Celastrus orbiculatus

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Celastrus orbiculatus
Map of Oriental Bittersweet Distribution

Celastrus orbiculatus, commonly known as the Oriental bittersweet, is a woody vine of the family Celastraceae. It is native to East Asia, including regions such as China, Japan, and Korea. This plant is known for its aggressive growth and is considered an invasive species in many parts of the world, particularly in the United States.

Description[edit | edit source]

Celastrus orbiculatus is a deciduous, perennial vine that can grow up to 12 meters in length. The leaves are alternate, glossy, and round with finely toothed margins. The flowers are small, greenish-yellow, and appear in clusters. The fruit is a yellow-orange capsule that splits open to reveal red seeds in the fall.

Habitat[edit | edit source]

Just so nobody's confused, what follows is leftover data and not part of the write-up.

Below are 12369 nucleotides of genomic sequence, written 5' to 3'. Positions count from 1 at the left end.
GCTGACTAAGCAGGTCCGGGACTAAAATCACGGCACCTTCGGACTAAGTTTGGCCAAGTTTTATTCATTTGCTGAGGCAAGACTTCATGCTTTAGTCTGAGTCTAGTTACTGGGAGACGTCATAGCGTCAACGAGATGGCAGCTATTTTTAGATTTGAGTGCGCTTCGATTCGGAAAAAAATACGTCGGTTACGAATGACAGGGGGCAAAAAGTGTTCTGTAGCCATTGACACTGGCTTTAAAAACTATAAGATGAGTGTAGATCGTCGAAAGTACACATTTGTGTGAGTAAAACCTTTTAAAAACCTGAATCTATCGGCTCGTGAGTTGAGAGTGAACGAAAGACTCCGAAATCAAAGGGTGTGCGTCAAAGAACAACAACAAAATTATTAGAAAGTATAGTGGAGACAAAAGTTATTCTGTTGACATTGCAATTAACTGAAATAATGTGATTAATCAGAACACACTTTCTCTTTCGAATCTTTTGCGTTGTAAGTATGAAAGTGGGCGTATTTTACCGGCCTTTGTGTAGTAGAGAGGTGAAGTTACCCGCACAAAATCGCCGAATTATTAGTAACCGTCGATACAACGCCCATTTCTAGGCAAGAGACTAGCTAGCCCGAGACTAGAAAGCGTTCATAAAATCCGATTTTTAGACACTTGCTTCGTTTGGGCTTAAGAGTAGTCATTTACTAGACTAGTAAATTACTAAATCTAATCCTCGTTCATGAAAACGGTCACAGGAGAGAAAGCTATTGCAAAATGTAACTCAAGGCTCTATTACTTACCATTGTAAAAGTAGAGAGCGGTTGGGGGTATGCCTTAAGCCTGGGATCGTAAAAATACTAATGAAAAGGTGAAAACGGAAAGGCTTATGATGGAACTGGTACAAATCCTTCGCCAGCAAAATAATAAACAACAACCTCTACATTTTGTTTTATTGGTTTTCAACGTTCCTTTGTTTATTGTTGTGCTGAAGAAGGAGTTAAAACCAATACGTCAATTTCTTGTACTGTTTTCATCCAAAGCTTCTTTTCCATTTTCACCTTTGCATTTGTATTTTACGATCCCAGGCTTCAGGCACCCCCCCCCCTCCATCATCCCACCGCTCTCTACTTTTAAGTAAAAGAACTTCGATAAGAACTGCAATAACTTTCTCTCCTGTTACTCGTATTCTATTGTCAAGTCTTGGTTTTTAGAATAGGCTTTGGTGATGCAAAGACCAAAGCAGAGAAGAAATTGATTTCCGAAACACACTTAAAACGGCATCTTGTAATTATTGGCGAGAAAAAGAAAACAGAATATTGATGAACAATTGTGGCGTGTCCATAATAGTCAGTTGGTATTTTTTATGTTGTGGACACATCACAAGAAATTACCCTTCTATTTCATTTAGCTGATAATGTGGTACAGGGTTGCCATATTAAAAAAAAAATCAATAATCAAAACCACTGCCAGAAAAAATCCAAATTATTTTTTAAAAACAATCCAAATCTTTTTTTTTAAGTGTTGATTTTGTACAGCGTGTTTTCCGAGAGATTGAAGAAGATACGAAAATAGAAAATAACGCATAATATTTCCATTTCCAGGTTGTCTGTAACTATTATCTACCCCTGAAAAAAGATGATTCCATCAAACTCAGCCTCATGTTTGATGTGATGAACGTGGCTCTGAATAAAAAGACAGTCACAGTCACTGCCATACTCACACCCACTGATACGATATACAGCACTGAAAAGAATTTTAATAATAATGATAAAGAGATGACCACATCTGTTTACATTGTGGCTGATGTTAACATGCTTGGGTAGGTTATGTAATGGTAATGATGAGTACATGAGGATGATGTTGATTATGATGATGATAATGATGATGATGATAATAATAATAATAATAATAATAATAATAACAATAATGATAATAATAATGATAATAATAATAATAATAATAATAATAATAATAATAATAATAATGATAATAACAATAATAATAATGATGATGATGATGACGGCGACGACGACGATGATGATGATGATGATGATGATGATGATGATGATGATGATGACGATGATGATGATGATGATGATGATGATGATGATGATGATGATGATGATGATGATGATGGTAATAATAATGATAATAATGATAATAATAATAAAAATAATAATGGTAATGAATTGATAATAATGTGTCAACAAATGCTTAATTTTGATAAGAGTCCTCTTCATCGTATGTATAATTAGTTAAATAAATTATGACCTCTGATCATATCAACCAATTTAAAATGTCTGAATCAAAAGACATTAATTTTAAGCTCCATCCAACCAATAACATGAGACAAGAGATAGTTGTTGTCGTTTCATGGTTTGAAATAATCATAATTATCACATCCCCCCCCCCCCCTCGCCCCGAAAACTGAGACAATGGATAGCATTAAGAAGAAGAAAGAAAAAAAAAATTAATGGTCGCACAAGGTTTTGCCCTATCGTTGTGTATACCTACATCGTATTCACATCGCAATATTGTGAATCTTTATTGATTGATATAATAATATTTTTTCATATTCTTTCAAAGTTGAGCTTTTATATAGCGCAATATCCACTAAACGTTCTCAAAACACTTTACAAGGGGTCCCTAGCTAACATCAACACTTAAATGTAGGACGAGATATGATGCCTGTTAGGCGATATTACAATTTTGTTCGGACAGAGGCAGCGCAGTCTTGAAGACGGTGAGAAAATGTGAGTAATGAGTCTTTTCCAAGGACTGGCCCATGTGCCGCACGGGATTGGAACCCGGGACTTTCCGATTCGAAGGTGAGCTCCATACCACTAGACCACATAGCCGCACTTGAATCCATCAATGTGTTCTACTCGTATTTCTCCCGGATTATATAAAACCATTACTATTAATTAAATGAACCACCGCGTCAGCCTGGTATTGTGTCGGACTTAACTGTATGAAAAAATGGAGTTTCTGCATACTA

This species thrives in a variety of habitats, including forests, fields, and along roadsides. It prefers well-drained soils and can tolerate a range of light conditions from full sun to partial shade.

Invasive Behavior[edit | edit source]

In regions where it is considered invasive, Celastrus orbiculatus can outcompete native vegetation by forming dense thickets. It climbs over other plants and trees, often leading to their damage or death by shading them out or physically constricting their growth. This aggressive growth habit has significant ecological impacts, including the reduction of biodiversity and alteration of natural habitats.

Control and Management[edit | edit source]

Managing the spread of Celastrus orbiculatus involves a combination of mechanical, chemical, and biological methods. Mechanical control includes cutting and removing vines, while chemical control involves the use of herbicides. Biological control methods are still under research and development.

Uses[edit | edit source]

Despite its invasive nature, Celastrus orbiculatus is sometimes used in horticulture for ornamental purposes due to its attractive fruit and foliage. However, its use is discouraged in areas where it poses a threat to native ecosystems.

Related Species[edit | edit source]

See Also[edit | edit source]

References[edit | edit source]

External Links[edit | edit source]

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Contributors: Prab R. Tumpati, MD